There’s nothing like recovering from an injury to make one better appreciate the delights of physical activity, and that autumn’s rock climbing, the next winter’s ice climbing and the "afternoon" knowledge of now being in my 60s convinced me that whatever time remained would be better spent pursuing the personal satisfactions of climbing for myself rather than the illusory security and real satisfaction of being paid to take other people climbing. As a Buddhist, I tried to find the middle way and just work as a guide part-time, but only full-time guides can live on Guides’ Hill in the Tetons. And that meant either spending most of my part-time guiding wages for rent in the ridiculously inflated Jackson Hole rental market or embracing a dirtbag, car-dwelling lifestyle that I knew all too well from earlier climbing days. Dirtbagging for climbing had been both acceptable and enjoyable for me, but for guiding it was neither. My guiding days were over.
For the next ten years, into my early 70s, I climbed hard and made some of the most enjoyable climbs of my life, both on the crags and in the mountains. During those years my hands gradually began to look and feel even older than the rest of my body as the signature curlicues and protuberances and aches and pains of Dupuytren’s contracture arrived. Its contributing factors include Dutch ancestry, drinking alcohol, and simple aging, each of which describes me even though I’ve not had a drink or other recreational drug in 30 years. But before that it was a different story. As it became gradually impossible to straighten my fingers or place a hand flat against a smooth surface, I adapted.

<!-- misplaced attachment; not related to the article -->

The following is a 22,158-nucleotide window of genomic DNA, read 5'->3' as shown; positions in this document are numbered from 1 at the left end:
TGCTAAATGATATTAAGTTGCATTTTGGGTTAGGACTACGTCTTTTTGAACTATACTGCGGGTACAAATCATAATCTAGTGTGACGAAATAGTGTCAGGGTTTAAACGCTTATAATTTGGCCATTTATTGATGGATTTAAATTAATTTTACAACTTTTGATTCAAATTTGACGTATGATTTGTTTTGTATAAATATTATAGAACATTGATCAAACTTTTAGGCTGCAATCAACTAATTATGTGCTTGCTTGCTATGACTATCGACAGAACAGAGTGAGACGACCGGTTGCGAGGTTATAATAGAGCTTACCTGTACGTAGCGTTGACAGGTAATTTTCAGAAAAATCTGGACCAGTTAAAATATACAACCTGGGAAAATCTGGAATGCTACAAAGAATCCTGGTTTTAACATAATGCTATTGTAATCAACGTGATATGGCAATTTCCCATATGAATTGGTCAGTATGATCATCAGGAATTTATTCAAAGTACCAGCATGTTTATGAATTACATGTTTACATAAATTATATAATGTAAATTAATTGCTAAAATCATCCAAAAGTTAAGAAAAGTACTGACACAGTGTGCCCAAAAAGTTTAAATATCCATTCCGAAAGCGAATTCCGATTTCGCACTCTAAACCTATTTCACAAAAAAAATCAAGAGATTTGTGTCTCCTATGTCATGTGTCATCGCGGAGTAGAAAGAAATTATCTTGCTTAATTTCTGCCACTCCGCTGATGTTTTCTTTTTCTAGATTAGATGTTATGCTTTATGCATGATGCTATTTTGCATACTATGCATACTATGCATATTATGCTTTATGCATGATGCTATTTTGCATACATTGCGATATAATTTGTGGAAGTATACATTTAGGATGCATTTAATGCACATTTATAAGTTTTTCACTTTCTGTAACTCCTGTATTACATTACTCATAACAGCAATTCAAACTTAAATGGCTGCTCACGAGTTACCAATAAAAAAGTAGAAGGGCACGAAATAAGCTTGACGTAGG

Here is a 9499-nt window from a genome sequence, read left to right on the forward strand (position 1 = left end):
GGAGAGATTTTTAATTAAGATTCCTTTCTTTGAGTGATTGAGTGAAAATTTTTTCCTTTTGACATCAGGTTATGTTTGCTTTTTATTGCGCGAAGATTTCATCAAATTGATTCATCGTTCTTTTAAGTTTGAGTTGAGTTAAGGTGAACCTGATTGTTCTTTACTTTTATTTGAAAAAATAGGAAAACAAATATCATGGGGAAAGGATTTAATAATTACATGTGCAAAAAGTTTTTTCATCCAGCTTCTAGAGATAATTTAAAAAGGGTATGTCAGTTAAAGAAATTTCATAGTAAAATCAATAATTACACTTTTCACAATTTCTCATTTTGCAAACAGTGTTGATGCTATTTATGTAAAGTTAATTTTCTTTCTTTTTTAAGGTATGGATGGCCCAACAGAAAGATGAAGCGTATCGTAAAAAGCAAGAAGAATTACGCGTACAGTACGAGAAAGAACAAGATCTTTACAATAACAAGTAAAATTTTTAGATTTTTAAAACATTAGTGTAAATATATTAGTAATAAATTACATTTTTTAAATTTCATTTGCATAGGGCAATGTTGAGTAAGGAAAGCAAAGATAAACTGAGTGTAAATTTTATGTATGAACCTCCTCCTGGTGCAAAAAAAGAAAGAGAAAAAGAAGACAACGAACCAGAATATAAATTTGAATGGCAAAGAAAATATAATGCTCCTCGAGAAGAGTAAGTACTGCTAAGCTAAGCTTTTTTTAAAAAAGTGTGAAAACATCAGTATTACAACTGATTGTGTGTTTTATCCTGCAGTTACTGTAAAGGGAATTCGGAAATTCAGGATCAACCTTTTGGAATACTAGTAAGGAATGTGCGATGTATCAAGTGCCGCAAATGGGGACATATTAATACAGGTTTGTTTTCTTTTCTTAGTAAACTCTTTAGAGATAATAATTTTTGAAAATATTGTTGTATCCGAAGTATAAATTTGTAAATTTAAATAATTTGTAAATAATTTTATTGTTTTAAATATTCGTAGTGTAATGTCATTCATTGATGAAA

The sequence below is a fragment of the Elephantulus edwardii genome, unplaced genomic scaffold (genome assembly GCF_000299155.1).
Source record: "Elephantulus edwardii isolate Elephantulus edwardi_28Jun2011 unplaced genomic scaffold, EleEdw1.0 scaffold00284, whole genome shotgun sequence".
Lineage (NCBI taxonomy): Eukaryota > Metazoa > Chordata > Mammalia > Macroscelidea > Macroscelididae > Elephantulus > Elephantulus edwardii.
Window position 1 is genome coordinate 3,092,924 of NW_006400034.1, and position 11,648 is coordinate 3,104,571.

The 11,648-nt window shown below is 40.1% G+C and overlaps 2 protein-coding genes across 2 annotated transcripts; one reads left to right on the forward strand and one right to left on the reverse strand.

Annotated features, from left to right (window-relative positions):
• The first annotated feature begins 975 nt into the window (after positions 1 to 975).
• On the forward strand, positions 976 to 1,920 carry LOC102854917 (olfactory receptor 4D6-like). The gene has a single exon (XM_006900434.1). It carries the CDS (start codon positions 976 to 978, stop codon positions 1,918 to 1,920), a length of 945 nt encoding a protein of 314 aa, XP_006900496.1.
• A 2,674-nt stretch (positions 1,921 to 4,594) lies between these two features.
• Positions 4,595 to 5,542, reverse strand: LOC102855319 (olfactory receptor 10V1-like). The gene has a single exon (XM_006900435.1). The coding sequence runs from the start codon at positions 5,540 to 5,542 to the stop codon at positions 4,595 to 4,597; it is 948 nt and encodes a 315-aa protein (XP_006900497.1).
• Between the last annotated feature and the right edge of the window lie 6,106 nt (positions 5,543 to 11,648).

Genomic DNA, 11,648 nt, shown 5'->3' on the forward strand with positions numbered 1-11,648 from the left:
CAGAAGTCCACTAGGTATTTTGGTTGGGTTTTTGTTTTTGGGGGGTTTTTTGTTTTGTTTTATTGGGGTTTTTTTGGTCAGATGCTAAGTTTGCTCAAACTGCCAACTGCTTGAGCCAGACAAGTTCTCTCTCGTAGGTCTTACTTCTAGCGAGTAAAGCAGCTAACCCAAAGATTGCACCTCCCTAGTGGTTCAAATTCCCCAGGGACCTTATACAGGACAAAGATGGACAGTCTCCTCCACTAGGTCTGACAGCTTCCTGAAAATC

The old hands continued to climb a bit less than as well as ever...until one day when I was 72 and leading a route I’d done many times—Kevin Pogue’s typically well-bolted (some say over-bolted), beautiful 5.10b Mantle Dynamics at Idaho’s Castle Rocks. The strangest thing happened. As I was mantling the crux move and inspiration for the route’s name, with my body and brain filled as usual with the bliss molecule anandamide (the human hormone equivalent of tetrahydrocannabinol or THC (see “The Alchemy of Action” by Doug Robinson) and completely enjoying the present moment of the climb, both hands suddenly quit functioning, and feeling in my right hand completely vanished. In that instant both my hands changed from tools of controlled precision to claws of insensitive clumsiness. I managed to make the move and, after a rest and vigorous shake out, finish the climb. At the top I was unable to make a fist, but, as so often happens in life, habit obscured clear evaluation of a new reality and I began the rappel down.